This blog has primarily been written for Market Research Professionals such as myself, but it appears to be showing up when people search for the different types of market research. Since my previous post about two different types of market research isn’t appropriate for a newbie question, here it is the information which newbies to market research may be looking for. Those of you who are experts, please feel free to comment and make any corrections, or skip it.
The term Market Research encompasses a lot of things. If you are being asked for two different types of market research in a class, the answers your teacher might be looking for could be “primary” and “secondary.” The question also might be asking for the two different types of “primary” research – qualitative and quantitative. It can also be referring to the two main different types of qualitative research. Explanations of each are below – you will have to figure out what is appropriate based on the way your particular teacher asked the question.
Primary market research is when you (the client, i.e., the person or organization who is going to use the information) decides what questions to ask, and then work out a way to ask them. There are lots of ways to collect data for primary market research- it can be done online, in person, on the telephone or via mail. Your decision should be based on how you can best reach your respondents (those who you want to ask questions of) and what you want to do.
Another crucial decision when conducting primary market research, is whether to conduct qualitative or quantitative research. You can mix and match technique (qual/quant) with medium (online, telephone, in person) – there are innovative ways that have been developed to do almost anything. The Qual/Quant decision should be based on the nature of your questions and the answers you need. Here’s a way to tell them apart – if you want to use statistics and say “blank” percent of people said that KKKK OR more people liked RRRR than SSSS OR people rated concept WWW higher than concept TTTT – then your question is quantitative in nature. If you are content with saying “It seems that the key to why people liked concept WWW is the last line.” OR “People got very excited when shown BBBB because they really resonated with the idea of UUUU” OR “Concept development in this area needs to take in to account people’s needs for FFFF, RRRR, and JJJJ” then your method should be qualitative. (One of my personal pet peeves is people who try to combine them both without really knowing the limitations of both. Take it with a grain of salt if someone shows you an average from a focus group.)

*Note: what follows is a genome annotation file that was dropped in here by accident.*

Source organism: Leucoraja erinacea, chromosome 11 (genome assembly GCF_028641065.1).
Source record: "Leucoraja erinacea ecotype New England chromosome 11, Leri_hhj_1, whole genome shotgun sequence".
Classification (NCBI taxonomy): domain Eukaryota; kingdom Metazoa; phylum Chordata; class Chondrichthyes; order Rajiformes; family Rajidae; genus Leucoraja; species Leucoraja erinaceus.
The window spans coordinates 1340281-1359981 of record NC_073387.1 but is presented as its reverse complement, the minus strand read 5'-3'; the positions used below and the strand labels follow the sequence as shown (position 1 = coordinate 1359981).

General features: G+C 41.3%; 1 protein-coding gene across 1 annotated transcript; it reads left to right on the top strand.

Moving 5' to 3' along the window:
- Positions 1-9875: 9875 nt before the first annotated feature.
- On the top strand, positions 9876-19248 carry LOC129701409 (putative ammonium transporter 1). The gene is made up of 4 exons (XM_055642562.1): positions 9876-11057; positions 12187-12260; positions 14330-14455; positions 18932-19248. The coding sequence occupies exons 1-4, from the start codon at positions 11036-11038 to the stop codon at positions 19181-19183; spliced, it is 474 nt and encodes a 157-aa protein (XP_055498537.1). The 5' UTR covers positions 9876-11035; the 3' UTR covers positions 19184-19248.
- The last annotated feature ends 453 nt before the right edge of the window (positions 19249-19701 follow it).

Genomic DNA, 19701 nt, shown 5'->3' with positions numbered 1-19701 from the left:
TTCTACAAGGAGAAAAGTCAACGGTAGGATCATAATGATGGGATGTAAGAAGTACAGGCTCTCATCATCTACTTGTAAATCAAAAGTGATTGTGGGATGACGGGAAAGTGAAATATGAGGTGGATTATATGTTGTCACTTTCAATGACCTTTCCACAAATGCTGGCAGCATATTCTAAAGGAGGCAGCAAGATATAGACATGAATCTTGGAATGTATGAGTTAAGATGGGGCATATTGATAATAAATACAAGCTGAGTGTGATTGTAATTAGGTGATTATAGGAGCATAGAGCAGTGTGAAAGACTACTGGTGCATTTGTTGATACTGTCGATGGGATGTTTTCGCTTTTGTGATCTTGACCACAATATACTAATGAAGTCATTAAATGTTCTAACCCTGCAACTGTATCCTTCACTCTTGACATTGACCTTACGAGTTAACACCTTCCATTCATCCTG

Within qualitative there are two basic types – individual interviews (also known as depth interviews) and group interviews (also known as focus groups, but also can be known as dyads, triads, or mini-groups.) To decide between them, you need to think about whether the group interaction will be useful (such as in some special projective techniques) or whether the group interaction will cause influence that is not useful (for example, since ads are usually viewed when people are alone, showing people alternative new ads is usually done one on one.)
Secondary market research is when someone else has taken responsibility for the data collection and the client or end user doesn’t (usually) get any input. This can refer to data such as sales data or prescription data, or to surveys done on a syndicated/subscription basis or published surveys used as promotional efforts. IMS, Wolters Klouwer, IRI and Nielsen are some big names in the area that collects data on sales and prescriptions. NPD collects consumer purchase data in categories like restaurants and clothing. Another type of data like that is census data (available free online from the government) which is used for identifying where to put retail stores. For health issues, there are government surveys such as NHANES that are also free.
Some companies make a business of conducting surveys and selling them to companies on a subscription basis. There are many but some big names include companies Gallup, Datamonitor and Decision Resources. Also, a company may be trying to get attention and may do a study and provide some of results for free in order to get publicity. Another category of data you can access is completed by stock analysts who sometimes issue reports that can be useful if you have access to them. Google is a great source, but a good information specialist at a specialized library or firm knows about sources that you will have trouble finding on Google.
Even if you are going to do primary research it is a good idea to check out secondary data – it usually makes you smarter so you ask better questions. Sometimes it can be good enough and save you money.